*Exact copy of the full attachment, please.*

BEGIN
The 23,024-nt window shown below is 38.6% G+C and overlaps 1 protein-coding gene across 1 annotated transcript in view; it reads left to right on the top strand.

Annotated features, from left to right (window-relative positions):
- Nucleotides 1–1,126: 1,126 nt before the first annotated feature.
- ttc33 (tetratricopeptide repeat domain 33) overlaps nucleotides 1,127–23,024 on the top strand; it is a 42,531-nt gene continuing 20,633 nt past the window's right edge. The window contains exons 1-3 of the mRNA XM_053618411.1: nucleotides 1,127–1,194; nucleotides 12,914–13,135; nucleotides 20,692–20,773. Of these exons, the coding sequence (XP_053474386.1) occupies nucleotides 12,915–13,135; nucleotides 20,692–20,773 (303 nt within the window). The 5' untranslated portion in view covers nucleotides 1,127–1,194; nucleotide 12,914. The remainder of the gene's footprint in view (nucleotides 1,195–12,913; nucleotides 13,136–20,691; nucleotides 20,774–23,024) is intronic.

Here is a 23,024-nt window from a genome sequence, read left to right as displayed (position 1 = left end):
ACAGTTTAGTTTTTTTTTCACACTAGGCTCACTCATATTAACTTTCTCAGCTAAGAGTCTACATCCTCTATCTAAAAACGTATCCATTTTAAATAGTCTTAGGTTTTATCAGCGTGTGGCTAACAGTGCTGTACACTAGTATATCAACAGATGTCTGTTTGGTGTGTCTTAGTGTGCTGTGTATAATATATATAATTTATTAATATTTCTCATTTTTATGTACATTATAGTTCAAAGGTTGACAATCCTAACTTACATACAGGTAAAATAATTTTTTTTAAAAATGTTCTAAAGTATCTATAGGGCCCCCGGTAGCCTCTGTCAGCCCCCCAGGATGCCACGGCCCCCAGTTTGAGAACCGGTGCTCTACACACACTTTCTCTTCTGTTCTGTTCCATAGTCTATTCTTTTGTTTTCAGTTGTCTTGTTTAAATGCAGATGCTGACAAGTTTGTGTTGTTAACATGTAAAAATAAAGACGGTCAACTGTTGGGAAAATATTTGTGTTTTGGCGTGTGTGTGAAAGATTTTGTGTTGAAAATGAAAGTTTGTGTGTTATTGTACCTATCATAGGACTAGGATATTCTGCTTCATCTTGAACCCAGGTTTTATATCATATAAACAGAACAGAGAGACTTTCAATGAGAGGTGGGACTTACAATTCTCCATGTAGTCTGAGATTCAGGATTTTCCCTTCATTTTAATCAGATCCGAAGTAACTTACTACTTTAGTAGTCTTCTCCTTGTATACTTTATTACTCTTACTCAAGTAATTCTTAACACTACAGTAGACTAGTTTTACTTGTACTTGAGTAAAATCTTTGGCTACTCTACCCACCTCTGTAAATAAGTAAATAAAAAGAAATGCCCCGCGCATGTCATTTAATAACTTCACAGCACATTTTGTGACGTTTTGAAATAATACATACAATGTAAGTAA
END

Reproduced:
The 23,024-nt window shown below is 38.6% G+C and overlaps 1 protein-coding gene across 1 annotated transcript in view; it reads left to right on the top strand.

Annotated features, from left to right (window-relative positions):
- Nucleotides 1–1,126: 1,126 nt before the first annotated feature.
- ttc33 (tetratricopeptide repeat domain 33) overlaps nucleotides 1,127–23,024 on the top strand; it is a 42,531-nt gene continuing 20,633 nt past the window's right edge. The window contains exons 1-3 of the mRNA XM_053618411.1: nucleotides 1,127–1,194; nucleotides 12,914–13,135; nucleotides 20,692–20,773. Of these exons, the coding sequence (XP_053474386.1) occupies nucleotides 12,915–13,135; nucleotides 20,692–20,773 (303 nt within the window). The 5' untranslated portion in view covers nucleotides 1,127–1,194; nucleotide 12,914. The remainder of the gene's footprint in view (nucleotides 1,195–12,913; nucleotides 13,136–20,691; nucleotides 20,774–23,024) is intronic.

Here is a 23,024-nt window from a genome sequence, read left to right as displayed (position 1 = left end):
ACAGTTTAGTTTTTTTTTCACACTAGGCTCACTCATATTAACTTTCTCAGCTAAGAGTCTACATCCTCTATCTAAAAACGTATCCATTTTAAATAGTCTTAGGTTTTATCAGCGTGTGGCTAACAGTGCTGTACACTAGTATATCAACAGATGTCTGTTTGGTGTGTCTTAGTGTGCTGTGTATAATATATATAATTTATTAATATTTCTCATTTTTATGTACATTATAGTTCAAAGGTTGACAATCCTAACTTACATACAGGTAAAATAATTTTTTTTAAAAATGTTCTAAAGTATCTATAGGGCCCCCGGTAGCCTCTGTCAGCCCCCCAGGATGCCACGGCCCCCAGTTTGAGAACCGGTGCTCTACACACACTTTCTCTTCTGTTCTGTTCCATAGTCTATTCTTTTGTTTTCAGTTGTCTTGTTTAAATGCAGATGCTGACAAGTTTGTGTTGTTAACATGTAAAAATAAAGACGGTCAACTGTTGGGAAAATATTTGTGTTTTGGCGTGTGTGTGAAAGATTTTGTGTTGAAAATGAAAGTTTGTGTGTTATTGTACCTATCATAGGACTAGGATATTCTGCTTCATCTTGAACCCAGGTTTTATATCATATAAACAGAACAGAGAGACTTTCAATGAGAGGTGGGACTTACAATTCTCCATGTAGTCTGAGATTCAGGATTTTCCCTTCATTTTAATCAGATCCGAAGTAACTTACTACTTTAGTAGTCTTCTCCTTGTATACTTTATTACTCTTACTCAAGTAATTCTTAACACTACAGTAGACTAGTTTTACTTGTACTTGAGTAAAATCTTTGGCTACTCTACCCACCTCTGTAAATAAGTAAATAAAAAGAAATGCCCCGCGCATGTCATTTAATAACTTCACAGCACATTTTGTGACGTTTTGAAATAATACATACAATGTAAGTAA